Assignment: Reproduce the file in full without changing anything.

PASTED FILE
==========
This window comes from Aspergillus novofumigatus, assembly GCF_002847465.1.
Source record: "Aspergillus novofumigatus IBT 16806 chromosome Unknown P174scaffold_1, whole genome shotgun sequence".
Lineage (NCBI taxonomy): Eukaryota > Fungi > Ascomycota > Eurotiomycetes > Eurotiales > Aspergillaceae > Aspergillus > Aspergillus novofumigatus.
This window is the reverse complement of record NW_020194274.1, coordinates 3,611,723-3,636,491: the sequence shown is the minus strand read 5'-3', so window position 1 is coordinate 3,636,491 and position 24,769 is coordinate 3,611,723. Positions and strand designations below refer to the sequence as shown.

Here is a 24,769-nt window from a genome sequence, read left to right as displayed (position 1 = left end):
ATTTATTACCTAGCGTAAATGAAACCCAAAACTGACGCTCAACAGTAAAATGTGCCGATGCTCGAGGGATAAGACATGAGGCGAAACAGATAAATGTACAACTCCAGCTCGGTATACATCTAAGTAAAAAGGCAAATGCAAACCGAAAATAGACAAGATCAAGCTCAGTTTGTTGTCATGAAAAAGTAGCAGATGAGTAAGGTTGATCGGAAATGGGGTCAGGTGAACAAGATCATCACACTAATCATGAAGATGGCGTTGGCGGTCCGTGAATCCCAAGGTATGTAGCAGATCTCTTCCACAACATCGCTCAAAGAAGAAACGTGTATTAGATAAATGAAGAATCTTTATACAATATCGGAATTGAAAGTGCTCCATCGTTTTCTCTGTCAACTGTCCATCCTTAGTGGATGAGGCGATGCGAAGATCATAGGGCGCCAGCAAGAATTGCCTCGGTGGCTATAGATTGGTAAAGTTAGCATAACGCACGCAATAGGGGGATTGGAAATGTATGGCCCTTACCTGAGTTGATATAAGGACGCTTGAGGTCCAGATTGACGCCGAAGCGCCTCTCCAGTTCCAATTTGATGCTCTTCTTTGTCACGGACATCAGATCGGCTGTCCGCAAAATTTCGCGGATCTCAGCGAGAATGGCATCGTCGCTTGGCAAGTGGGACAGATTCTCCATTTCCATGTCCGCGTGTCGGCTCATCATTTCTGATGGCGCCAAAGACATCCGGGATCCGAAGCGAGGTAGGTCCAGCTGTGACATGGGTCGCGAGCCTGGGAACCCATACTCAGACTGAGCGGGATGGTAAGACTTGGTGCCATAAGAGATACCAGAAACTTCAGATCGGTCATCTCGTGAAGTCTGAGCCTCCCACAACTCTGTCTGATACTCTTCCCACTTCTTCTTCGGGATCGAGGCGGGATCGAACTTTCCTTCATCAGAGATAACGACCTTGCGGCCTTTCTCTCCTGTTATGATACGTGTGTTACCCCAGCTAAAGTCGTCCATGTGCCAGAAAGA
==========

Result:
This window comes from Aspergillus novofumigatus, assembly GCF_002847465.1.
Source record: "Aspergillus novofumigatus IBT 16806 chromosome Unknown P174scaffold_1, whole genome shotgun sequence".
Lineage (NCBI taxonomy): Eukaryota > Fungi > Ascomycota > Eurotiomycetes > Eurotiales > Aspergillaceae > Aspergillus > Aspergillus novofumigatus.
This window is the reverse complement of record NW_020194274.1, coordinates 3,611,723-3,636,491: the sequence shown is the minus strand read 5'-3', so window position 1 is coordinate 3,636,491 and position 24,769 is coordinate 3,611,723. Positions and strand designations below refer to the sequence as shown.

Here is a 24,769-nt window from a genome sequence, read left to right as displayed (position 1 = left end):
ATTTATTACCTAGCGTAAATGAAACCCAAAACTGACGCTCAACAGTAAAATGTGCCGATGCTCGAGGGATAAGACATGAGGCGAAACAGATAAATGTACAACTCCAGCTCGGTATACATCTAAGTAAAAAGGCAAATGCAAACCGAAAATAGACAAGATCAAGCTCAGTTTGTTGTCATGAAAAAGTAGCAGATGAGTAAGGTTGATCGGAAATGGGGTCAGGTGAACAAGATCATCACACTAATCATGAAGATGGCGTTGGCGGTCCGTGAATCCCAAGGTATGTAGCAGATCTCTTCCACAACATCGCTCAAAGAAGAAACGTGTATTAGATAAATGAAGAATCTTTATACAATATCGGAATTGAAAGTGCTCCATCGTTTTCTCTGTCAACTGTCCATCCTTAGTGGATGAGGCGATGCGAAGATCATAGGGCGCCAGCAAGAATTGCCTCGGTGGCTATAGATTGGTAAAGTTAGCATAACGCACGCAATAGGGGGATTGGAAATGTATGGCCCTTACCTGAGTTGATATAAGGACGCTTGAGGTCCAGATTGACGCCGAAGCGCCTCTCCAGTTCCAATTTGATGCTCTTCTTTGTCACGGACATCAGATCGGCTGTCCGCAAAATTTCGCGGATCTCAGCGAGAATGGCATCGTCGCTTGGCAAGTGGGACAGATTCTCCATTTCCATGTCCGCGTGTCGGCTCATCATTTCTGATGGCGCCAAAGACATCCGGGATCCGAAGCGAGGTAGGTCCAGCTGTGACATGGGTCGCGAGCCTGGGAACCCATACTCAGACTGAGCGGGATGGTAAGACTTGGTGCCATAAGAGATACCAGAAACTTCAGATCGGTCATCTCGTGAAGTCTGAGCCTCCCACAACTCTGTCTGATACTCTTCCCACTTCTTCTTCGGGATCGAGGCGGGATCGAACTTTCCTTCATCAGAGATAACGACCTTGCGGCCTTTCTCTCCTGTTATGATACGTGTGTTACCCCAGCTAAAGTCGTCCATGTGCCAGAAAGA